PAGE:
Rep Jamaal Bowman Gonna Green Up America's Schools
Now that the negotiations are really getting going on what will go in the big Democratic reconciliation bill, Rep. Jamaal Bowman, the first term congressman from New York who made his former career as a middle-school principal a key part of his campaign, would like to make sure that the infrastructure spending package includes money to upgrade America's school buildings to make them more climate friendly. Tomorrow, he'll be introducing a plan to upgrade schools to face climate change and to serve as hubs for social services as well.
Bowman's proposal aims at several targets of Joe Biden's infrastructure priorities, as the Washington Post outlines:
His "Green New Deal for Public Schools" calls for a $446 billion investment in the green retrofitting of public schools, along with major investments in the expansion of social services and a curriculum upgrade in school districts serving low-income communities. The money would be laid out over 10 years.
Grants distributed by a proposed Office of Sustainable Schools that would live within the Department of Education and work with the Department of Energy would foot the bill for schools to make energy efficient upgrades and electrifying facilities that would eliminate carbon emissions. The funding would also cover climate resilience efforts such as building out broadband infrastructure and EV charging stations, and garden and tree planting.
That all sounds good to us! (Fine, anything aimed at tackling the climate crisis sounds good to us, because there so much that's going to need fixing to get America off the fossil fuel teat.) Bowman's plan really is attractive, as one of those "whole of government" efforts that Joe Biden likes to talk about.
Bowman told the Post that so far, the White House has been "very receptive and very excited" about the proposal and its potential to help move toward Biden's goal of cutting US greenhouse emissions by 2030, and to be carbon-neutral by 2050. And since so many schools need upgrading in the communities that have been hit hardest by the fossil economy, the plan also fits nicely with Biden's goal of directing 40 percent of climate-related spending toward disadvantaged frontline communities.
Bowman made a pretty good pitch for the plan in an interview with the Post:
Schools are the best epicenter to be leaders in what climate infrastructure should look like, in terms of sustainable energy, in terms of renewable energy, and in terms of energy sharing. [...]
In terms of how we support the social, emotional, and economic needs for students and families within a particular community to prepare for the challenges of climate change — our schools are not doing any of that at this moment.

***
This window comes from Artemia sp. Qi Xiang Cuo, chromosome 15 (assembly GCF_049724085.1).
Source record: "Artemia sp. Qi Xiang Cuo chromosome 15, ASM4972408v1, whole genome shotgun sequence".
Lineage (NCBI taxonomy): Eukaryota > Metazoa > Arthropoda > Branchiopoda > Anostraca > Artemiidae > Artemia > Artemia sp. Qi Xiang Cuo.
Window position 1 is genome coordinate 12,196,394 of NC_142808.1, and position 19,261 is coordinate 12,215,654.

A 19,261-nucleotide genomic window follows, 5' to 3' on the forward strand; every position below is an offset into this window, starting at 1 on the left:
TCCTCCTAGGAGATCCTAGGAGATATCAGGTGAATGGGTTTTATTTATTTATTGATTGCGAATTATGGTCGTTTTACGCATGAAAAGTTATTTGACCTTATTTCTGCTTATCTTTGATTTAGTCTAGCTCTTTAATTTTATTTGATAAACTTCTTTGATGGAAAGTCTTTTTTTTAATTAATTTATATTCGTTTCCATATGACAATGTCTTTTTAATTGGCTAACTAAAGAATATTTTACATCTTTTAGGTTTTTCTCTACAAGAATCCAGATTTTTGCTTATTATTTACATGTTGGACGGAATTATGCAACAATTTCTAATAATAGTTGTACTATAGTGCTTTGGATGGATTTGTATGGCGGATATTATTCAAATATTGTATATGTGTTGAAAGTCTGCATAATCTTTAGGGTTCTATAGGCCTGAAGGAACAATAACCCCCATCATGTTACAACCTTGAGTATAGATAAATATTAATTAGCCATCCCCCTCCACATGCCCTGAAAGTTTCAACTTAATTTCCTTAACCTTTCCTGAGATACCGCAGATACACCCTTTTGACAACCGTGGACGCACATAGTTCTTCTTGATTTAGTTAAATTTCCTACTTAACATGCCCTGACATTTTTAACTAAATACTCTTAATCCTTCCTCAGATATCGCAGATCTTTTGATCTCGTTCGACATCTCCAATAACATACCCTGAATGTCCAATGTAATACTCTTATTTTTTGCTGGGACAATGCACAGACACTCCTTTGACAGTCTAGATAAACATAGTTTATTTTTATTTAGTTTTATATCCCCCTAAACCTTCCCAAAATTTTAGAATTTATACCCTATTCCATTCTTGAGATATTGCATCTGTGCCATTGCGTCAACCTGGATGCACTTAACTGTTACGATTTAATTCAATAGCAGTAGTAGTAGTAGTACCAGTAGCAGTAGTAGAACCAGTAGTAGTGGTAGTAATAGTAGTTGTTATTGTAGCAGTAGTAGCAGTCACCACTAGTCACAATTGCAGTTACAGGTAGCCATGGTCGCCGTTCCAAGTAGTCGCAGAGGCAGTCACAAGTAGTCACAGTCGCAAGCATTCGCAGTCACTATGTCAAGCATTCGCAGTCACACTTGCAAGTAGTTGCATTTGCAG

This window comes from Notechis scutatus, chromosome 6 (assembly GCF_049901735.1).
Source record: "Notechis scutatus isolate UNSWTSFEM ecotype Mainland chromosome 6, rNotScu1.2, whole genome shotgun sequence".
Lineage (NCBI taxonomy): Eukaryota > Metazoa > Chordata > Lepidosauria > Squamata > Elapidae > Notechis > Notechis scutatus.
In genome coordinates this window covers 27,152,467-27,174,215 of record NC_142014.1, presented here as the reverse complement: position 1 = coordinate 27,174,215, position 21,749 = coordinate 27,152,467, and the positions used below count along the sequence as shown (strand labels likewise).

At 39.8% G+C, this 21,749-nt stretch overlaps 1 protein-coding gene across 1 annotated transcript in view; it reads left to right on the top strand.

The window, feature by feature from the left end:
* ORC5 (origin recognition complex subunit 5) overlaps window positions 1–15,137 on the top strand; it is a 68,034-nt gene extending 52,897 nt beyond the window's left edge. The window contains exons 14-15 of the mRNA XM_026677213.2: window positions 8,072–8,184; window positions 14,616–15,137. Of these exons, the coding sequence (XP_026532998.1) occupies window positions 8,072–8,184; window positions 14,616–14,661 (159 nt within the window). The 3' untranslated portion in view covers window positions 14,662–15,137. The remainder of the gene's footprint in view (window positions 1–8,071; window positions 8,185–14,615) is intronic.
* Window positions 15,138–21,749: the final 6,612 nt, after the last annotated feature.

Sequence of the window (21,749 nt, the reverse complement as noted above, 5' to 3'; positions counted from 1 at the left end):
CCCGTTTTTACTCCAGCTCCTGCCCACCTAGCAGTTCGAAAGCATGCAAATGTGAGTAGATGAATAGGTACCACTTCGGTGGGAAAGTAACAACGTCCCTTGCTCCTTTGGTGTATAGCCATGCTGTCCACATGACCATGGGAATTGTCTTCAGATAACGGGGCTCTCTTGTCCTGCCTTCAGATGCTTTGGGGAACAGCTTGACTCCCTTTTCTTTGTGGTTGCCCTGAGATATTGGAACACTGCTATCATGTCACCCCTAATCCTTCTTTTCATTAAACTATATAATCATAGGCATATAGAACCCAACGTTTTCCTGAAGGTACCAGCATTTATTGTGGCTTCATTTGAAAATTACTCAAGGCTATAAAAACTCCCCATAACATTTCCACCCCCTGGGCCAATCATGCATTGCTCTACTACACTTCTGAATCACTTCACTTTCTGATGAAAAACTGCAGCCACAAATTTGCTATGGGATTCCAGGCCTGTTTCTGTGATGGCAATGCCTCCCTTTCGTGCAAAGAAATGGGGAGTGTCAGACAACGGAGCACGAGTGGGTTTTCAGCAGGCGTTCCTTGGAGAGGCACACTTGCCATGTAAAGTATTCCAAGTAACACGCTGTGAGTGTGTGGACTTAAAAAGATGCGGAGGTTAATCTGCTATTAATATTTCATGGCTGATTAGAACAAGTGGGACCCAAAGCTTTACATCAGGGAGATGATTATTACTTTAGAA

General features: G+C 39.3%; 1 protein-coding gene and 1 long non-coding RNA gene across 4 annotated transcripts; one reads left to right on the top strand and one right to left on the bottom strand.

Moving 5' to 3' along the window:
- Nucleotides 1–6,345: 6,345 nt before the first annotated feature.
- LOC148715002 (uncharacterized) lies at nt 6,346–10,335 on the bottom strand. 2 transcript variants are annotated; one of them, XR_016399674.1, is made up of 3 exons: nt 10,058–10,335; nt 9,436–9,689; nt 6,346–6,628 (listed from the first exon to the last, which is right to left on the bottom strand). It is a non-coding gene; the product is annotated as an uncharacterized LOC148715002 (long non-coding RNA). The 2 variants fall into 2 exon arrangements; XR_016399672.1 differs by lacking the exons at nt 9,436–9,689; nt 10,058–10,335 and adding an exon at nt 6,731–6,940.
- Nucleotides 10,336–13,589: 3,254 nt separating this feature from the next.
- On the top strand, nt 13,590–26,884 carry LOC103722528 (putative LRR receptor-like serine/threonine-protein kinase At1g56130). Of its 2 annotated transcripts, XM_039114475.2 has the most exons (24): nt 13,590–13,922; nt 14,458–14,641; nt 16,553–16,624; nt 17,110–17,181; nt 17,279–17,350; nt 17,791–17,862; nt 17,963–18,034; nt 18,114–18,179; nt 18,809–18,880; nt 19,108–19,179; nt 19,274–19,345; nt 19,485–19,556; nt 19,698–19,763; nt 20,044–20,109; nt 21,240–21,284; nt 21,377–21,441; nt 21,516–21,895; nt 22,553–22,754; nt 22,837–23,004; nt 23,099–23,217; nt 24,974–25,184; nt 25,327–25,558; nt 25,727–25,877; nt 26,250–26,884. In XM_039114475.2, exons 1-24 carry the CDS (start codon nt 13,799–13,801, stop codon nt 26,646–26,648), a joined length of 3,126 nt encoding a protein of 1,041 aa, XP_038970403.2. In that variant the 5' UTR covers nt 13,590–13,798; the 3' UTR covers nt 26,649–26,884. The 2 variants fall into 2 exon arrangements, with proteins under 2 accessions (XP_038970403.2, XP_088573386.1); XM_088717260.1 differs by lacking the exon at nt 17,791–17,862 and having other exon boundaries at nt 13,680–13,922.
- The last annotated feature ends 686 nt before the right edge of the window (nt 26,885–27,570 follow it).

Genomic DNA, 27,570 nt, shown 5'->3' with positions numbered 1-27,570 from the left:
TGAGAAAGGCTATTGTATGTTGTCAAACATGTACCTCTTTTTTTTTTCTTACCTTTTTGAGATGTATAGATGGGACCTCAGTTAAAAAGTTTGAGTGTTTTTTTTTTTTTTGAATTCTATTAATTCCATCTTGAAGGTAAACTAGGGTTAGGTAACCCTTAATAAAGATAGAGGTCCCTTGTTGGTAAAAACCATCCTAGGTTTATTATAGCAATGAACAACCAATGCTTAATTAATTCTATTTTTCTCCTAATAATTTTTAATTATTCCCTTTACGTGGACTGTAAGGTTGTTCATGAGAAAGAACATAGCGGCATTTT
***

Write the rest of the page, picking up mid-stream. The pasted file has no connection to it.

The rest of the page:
In addition to the physical infrastructure stuff, which is a lot in itself, Bowman's plan calls for funds to reduce student-to-staff ratios and to expand school services like psychologists and counselors, plus funding to help schools tailor their curricula to local communities. And while those may seem tangential to climate, they fit perfectly well in the "human infrastructure" investments that Biden called for in his American Families Plan. In addition, Bowman's plan would boost funding for the Title I program that funds schools in high-poverty communities, and $33 million for the Individuals with Disabilities Education Act, which funds support systems for kids with physical, intellectual, and emotional disabilities. Just a quick note here: Since it was passed in 1975, IDEA has never been fully funded. Bowman's proposed spending would provide about a third of the $100 billion (over 10 years) that Biden campaigned on.
The Post story also discusses a potential sticking point for the entire reconciliation package, which we should have seen coming: Joe Manchin (D-Big Coal) is not happy about this talk of moving America entirely away from fossil fuels, because apparently in his head it is still 1985 and America has decades to put off ending greenhouse emissions.
"You cannot be moving toward eliminating fossil [fuels]," Manchin told reporters. "Hopefully we can come to an agreement that they understand fossil is going to play a part."
Maybe the Senate could include a Joe Manchin National Black Lung Treatment Center and call that fossil fuels' contribution?
Bowman, in turn, is becoming a very outspoken critic of Manchin, calling him the "new Mitch McConnell" over his frequent dog in the manger opposition to every. goddamned. thing. that Democrats want to pass. When it comes to climate, Bowman warned, Manchin should keep in mind that "History will remember this moment."
"You have parts of the country that are reaching 118 degrees, parts of the country have never been that hot, recent storms on the East Coast, massive flood and destruction of property — I mean, climate change is here, and it's real," said Bowman. "I encourage my colleagues to be on the right side of history. This is about their legacy, and all of our legacies: How do we respond to the climate crisis that's right in front of us? History will tell the story of who answered that question correctly."
Goddamn right. Maybe Rep. Bowman can figure out a way to have Joe Manchin serve an in-school suspension cleaning up mine waste sites.
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